Degenerative Joint Disease

Osteoarthritis or Hallux Rigidus (stiff toe) – The most common site of arthritis in the foot is at the base of the big toe or metatarsophalangeal (or MTP) joint and as a result, walking can become painful and difficult. Hallux rigidus usually develops in adults aged between 30 and 60 and may result from an injury to the toe or degenerative change in the foot anatomy that increases stress on the joint. There is often pain and motion limitation which is aggravated by exercise levels and footwear. Management of hallux rigidus can be conservative or surgical. Conservative methods include orthotics, physiotherapy and anti-inflammatory medication. Cortisone injections can provide short term relief. Surgery is recommended when damage is mild or moderate and it involved removing bone spurs as well as a portion of the foot bone so that the toe has more room to bend. This is called a cheilectomy. When symptoms are severe, arthrodesis in which the bones are fused and the joint is fixed permanently.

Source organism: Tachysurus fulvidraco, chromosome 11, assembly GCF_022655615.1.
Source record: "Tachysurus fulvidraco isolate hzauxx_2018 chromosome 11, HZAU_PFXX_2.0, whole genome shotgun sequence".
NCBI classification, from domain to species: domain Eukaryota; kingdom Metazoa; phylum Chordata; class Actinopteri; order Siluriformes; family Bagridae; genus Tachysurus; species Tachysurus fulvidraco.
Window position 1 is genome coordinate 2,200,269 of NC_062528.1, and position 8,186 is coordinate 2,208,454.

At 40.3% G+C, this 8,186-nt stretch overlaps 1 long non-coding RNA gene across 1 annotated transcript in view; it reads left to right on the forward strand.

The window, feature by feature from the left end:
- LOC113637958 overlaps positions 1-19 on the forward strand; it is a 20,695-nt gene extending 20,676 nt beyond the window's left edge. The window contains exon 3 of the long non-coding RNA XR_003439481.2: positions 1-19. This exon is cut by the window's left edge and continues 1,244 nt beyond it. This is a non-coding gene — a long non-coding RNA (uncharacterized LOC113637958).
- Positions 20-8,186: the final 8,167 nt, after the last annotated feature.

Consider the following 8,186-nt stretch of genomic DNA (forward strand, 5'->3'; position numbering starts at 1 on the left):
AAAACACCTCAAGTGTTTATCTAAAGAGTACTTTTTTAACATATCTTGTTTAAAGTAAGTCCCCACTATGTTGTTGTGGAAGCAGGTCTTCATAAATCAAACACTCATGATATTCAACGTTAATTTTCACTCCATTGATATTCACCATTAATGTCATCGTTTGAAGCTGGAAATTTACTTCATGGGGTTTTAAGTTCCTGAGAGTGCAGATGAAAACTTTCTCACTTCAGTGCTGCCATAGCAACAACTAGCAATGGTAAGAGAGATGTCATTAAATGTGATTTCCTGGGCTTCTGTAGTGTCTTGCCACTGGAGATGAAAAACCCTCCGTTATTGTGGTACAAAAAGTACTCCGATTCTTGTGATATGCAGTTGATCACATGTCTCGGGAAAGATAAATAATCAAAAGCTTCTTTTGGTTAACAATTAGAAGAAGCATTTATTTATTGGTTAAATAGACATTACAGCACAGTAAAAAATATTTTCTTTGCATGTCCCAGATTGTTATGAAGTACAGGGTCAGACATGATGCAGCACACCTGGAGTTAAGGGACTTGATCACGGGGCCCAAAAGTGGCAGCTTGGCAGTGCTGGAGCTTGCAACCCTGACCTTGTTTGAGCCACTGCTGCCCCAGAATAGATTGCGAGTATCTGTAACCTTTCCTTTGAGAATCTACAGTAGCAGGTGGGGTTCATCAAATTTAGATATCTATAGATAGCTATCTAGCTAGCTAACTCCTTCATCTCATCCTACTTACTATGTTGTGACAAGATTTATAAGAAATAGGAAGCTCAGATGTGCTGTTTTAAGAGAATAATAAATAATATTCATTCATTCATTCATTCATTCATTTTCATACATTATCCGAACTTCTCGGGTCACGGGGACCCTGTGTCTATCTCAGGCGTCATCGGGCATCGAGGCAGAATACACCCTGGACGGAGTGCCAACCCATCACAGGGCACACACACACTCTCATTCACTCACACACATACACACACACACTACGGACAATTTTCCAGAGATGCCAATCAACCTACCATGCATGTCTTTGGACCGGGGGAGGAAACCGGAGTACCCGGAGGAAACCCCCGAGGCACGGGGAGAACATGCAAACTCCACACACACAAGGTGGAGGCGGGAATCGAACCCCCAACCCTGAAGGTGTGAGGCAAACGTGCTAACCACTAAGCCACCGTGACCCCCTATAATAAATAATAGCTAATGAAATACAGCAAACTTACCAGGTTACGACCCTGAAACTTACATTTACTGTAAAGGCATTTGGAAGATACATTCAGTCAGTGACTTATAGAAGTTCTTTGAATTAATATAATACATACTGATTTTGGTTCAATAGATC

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  • Hand Therapist Receives Royal Recognition

    Katherine Butler is the hand therapist for The London Orthopaedic Clinic and is based at King Edward VII’s Hospital. She was presented to HRH The Prince of Wales at The Royal Society of Musicians as he opened the Society’s new building in London. Katherine is an Honorary Associate Professor at UCL and Plymouth University and […]